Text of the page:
Purchasing Property with Environmental Contamination

September 20th, 2013 - Carmichael Clark

Environmental pollution is regulated by many different levels of government, such as local, state and federal levels. Also, depending upon the type of pollutant and where that pollutant is found, more than one set of laws can apply. This makes determining who is responsible for environmental clean-up time consuming, expensive and frustrating.

The havoc that laws relating to environmental pollution can inflict is illustrated by the liability imposed by the Washington Model Toxic Controls Act (“MTCA”). The MTCA allows a person to bring a private action against any person liable under the MTCA. Persons liable or responsible for clean-up under the MTCA include current and past owners of real property that owned the contaminated property. This means that even if environmental contamination is unbeknownst to a property owner, if said pollution is discovered, the current property is owner is liable for clean-up. There are of course exceptions to this rule. One such exception is where the property owner had no knowledge of the contamination after performing the appropriate inquiry before purchasing the property.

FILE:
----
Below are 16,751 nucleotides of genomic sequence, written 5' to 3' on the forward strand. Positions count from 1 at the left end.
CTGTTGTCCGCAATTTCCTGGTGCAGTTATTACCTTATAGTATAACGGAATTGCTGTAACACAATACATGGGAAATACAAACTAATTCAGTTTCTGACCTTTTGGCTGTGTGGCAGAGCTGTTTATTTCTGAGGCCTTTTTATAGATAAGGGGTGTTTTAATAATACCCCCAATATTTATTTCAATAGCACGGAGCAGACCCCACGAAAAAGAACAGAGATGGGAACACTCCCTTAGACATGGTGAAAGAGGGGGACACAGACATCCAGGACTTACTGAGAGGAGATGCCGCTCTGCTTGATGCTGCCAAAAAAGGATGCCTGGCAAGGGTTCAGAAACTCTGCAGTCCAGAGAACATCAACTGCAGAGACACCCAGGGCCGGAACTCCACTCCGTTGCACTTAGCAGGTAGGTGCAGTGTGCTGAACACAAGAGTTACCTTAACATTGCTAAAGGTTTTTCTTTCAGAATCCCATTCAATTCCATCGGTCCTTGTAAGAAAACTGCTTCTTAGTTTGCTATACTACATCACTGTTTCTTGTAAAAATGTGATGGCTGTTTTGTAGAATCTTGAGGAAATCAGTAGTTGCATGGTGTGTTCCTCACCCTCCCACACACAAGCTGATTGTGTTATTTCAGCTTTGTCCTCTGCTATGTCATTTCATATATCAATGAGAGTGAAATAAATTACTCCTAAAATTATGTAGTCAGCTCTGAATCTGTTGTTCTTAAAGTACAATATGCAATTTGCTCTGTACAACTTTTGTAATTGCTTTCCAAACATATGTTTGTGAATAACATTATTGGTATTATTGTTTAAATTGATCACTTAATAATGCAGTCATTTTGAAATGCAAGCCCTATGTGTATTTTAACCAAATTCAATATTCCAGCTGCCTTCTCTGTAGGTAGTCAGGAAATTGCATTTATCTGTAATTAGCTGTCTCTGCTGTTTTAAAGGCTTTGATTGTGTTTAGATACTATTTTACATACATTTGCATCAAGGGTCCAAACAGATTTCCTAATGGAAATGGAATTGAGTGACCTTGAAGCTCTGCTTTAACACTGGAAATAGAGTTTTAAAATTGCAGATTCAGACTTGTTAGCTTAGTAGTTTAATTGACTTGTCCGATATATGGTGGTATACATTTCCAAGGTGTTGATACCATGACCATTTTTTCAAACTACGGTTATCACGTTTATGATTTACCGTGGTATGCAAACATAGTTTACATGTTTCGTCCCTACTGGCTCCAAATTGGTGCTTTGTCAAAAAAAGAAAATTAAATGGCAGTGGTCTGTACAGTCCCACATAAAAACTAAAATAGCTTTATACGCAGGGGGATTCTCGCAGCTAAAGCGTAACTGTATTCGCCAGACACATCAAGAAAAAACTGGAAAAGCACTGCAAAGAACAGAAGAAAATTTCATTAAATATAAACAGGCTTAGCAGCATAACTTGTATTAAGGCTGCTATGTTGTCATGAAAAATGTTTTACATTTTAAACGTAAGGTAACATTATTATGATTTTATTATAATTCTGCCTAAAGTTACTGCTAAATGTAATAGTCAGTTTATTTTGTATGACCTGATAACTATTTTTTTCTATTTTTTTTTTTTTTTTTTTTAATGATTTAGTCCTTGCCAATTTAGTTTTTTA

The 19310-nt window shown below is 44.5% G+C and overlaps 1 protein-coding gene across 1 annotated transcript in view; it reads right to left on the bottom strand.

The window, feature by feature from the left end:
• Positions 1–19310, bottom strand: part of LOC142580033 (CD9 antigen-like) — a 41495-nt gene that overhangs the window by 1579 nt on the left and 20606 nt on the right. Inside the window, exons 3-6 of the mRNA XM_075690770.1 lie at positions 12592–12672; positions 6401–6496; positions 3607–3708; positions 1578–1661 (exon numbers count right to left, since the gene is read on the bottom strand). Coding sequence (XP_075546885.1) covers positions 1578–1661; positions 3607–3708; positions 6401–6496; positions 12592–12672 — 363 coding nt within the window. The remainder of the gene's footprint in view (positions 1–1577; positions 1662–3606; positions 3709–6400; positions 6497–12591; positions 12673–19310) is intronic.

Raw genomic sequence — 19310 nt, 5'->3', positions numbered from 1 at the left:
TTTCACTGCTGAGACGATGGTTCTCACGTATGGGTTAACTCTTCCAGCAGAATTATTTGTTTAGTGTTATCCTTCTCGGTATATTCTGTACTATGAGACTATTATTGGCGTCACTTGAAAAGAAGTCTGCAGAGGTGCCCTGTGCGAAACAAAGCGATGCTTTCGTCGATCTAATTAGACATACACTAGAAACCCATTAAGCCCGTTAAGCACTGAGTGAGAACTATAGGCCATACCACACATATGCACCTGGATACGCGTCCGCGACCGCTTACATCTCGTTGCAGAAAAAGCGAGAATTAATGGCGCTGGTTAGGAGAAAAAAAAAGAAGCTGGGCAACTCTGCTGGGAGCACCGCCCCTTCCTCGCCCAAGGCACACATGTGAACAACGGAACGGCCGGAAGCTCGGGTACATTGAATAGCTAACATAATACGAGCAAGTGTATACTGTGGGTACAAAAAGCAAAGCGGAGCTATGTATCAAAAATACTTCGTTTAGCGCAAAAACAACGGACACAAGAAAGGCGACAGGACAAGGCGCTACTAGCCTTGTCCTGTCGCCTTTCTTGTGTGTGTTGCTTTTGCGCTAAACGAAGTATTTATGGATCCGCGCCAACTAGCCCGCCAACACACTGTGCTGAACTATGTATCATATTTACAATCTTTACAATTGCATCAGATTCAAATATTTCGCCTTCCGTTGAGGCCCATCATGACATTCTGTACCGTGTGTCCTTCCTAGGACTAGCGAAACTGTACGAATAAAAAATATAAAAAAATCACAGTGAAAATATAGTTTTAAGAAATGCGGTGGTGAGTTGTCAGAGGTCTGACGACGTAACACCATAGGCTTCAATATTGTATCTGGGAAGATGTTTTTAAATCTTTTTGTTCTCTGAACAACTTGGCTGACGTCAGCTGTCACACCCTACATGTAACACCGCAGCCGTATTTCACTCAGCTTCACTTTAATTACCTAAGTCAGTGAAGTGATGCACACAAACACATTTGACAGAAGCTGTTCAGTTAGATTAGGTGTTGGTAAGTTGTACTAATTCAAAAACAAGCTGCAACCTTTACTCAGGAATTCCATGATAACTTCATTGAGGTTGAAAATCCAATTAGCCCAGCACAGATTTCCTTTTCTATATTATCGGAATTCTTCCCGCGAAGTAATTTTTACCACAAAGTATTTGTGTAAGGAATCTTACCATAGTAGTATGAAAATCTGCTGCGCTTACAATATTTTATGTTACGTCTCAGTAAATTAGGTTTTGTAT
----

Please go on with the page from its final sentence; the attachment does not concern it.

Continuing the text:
Yet once discovered, eventually someone has to pay for the clean up the contamination.  The best course is to try and limit the potential for ownership of contaminated land and reduce the risk of liability. Prospective purchasers should do their homework before buying property which may contain contamination and then try and address the issue prior to purchase. It is possible to apportion liability in real estate agreements as between the buyer and seller before transfer of contaminated property. However, the problem is that this agreement will not shield property owners from third party lawsuits or an enforcement action instituted by the Washington Department of Ecology. While the MTCA does allow for a settlement type agreement with the Washington Department of Ecology prior to purchasing the property, this is a lengthy process. Even so, dealing with these issues before purchase will greatly reduce the confusion, headache and cost that could result by putting it off.


Simi Jain, Attorney

Disclaimer: This article and blog are intended to inform the reader of general legal principles applicable to the subject area. They are not intended to provide legal advice regarding specific problems or circumstances. Readers should consult with competent counsel with regard to specific situations.

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